Good-looking fella, that Silverman. He's got sort of a young Elvis thing going on. Kristi and Ryan did a good job with the song, giving it a lot of warmth and emotion. The dip and kiss is still there, but Ryan and Kristi don't hold it for long, thankfully.

Meg's one-two hip swish. Still the best part of Masquerade Smile

Giry's Confession:
Question: If you're standing in the theatre lobby and you time it right, can you spot Giry running out of the auditorium doors and slipping back inside through another entrance? And if you weren't familiar with the show, would it just look like some woman desperately trying to get to the restroom?

Wishing You Were Somehow Here Again/Wandering Child:
Kristi did a wonderful job here, very much like when I saw her in July. Excellent singing, excellent acting - a real joy to behold. This I feel, combined with Wandering Child, is where she really shines.

Ryan's portrayal (probably aided by the warmth and sincerity he gave the part earlier in the show) is one of a man who is bravely - not foolishly - choosing to face this experienced killer head-on to protect his fiancée. You also sense his reluctance when Christine finally convinces him to run from the Phantom. He pauses, as if determined to deal with this threat now, but ultimately agrees to run (perhaps for her safety).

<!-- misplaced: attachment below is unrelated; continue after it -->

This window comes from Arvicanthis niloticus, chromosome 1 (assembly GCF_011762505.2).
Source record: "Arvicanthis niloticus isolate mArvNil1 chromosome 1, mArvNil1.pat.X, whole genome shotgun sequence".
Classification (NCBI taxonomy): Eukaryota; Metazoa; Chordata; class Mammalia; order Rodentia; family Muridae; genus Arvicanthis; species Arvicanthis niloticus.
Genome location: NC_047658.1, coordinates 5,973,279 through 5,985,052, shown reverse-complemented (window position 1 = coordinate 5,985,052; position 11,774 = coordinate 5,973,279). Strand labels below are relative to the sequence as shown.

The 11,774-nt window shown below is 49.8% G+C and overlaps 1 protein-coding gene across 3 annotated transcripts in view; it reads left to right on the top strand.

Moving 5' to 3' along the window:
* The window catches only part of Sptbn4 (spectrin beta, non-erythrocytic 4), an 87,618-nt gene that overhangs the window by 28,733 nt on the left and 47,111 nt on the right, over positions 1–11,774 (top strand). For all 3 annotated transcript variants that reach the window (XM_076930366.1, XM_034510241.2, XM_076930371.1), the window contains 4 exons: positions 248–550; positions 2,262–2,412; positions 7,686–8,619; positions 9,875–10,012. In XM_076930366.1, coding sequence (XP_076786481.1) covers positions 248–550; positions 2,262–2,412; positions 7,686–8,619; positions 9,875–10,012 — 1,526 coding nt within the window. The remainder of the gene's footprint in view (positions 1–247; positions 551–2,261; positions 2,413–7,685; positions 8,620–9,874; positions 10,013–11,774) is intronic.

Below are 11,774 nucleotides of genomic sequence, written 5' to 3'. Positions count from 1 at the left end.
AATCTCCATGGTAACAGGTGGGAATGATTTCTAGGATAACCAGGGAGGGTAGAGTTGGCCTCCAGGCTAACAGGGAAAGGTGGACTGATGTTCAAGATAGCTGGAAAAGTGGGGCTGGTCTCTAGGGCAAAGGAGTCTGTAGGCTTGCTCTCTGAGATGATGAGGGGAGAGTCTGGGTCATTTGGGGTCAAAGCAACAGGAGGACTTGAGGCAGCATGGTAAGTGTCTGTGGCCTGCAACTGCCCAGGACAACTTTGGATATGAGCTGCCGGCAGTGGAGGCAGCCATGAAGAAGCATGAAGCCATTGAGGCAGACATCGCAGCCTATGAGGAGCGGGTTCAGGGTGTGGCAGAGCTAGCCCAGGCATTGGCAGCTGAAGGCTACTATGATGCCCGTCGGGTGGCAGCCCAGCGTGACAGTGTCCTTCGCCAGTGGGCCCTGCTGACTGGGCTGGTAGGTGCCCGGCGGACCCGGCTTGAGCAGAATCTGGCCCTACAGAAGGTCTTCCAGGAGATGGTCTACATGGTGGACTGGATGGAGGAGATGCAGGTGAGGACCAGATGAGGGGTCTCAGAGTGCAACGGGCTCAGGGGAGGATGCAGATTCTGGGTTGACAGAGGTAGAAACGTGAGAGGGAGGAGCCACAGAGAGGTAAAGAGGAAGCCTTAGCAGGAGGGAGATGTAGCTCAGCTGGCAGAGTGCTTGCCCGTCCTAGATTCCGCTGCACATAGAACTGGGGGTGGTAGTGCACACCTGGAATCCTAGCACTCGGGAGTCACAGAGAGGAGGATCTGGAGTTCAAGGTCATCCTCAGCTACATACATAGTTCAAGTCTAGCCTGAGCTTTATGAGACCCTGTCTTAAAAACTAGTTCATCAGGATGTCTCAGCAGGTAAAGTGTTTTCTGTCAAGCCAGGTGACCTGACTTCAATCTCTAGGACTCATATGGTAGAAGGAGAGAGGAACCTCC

Before the Premiere:
I can't comprehend how I missed this before, but it was only at this performance, that I noticed that the Don Juan ensemble hears and reacts to the Phantom's voice as well even though they are "behind the curtain." Of course, this was the first time I was focusing on looking at the ensembles' costumes, so maybe that had something to do with it.

Point of No Return:
While I didn't feel Kristi's bit with the apple was as scorchingly memorable as other's I've seen in the past, I will give her points for originality of choreography and most unique "apple worship" moments. The rest of her performance in the scene was spot-on, definitely in the moment and believable.

A very cool moment here was between the unmasking and the chandelier fall. There's a moment where in the past I believe Brianne has just held her pose after the scream before shifting focus to the chandelier. That night, I noticed there was a moment between Meg and Christine -- as if Meg was trying to figure out what to do to help her friend -- only to have that moment slip away when the chandelier dropped and the Phantom whisked Christine away.

Final Lair:
Brent's Phantom seemed a bit colder and less unhinged this time around, sort of reminding me of an early review from the show. But the shifts in emotion were still present, yet tempered with a touch of darkness.

Kristi was bolder this time, sort of walking the line between submissive and assertive interpretations -- as if Christine was angry yet feared the repercussions if she truly expressed her feelings. A very nice and believable balancing act.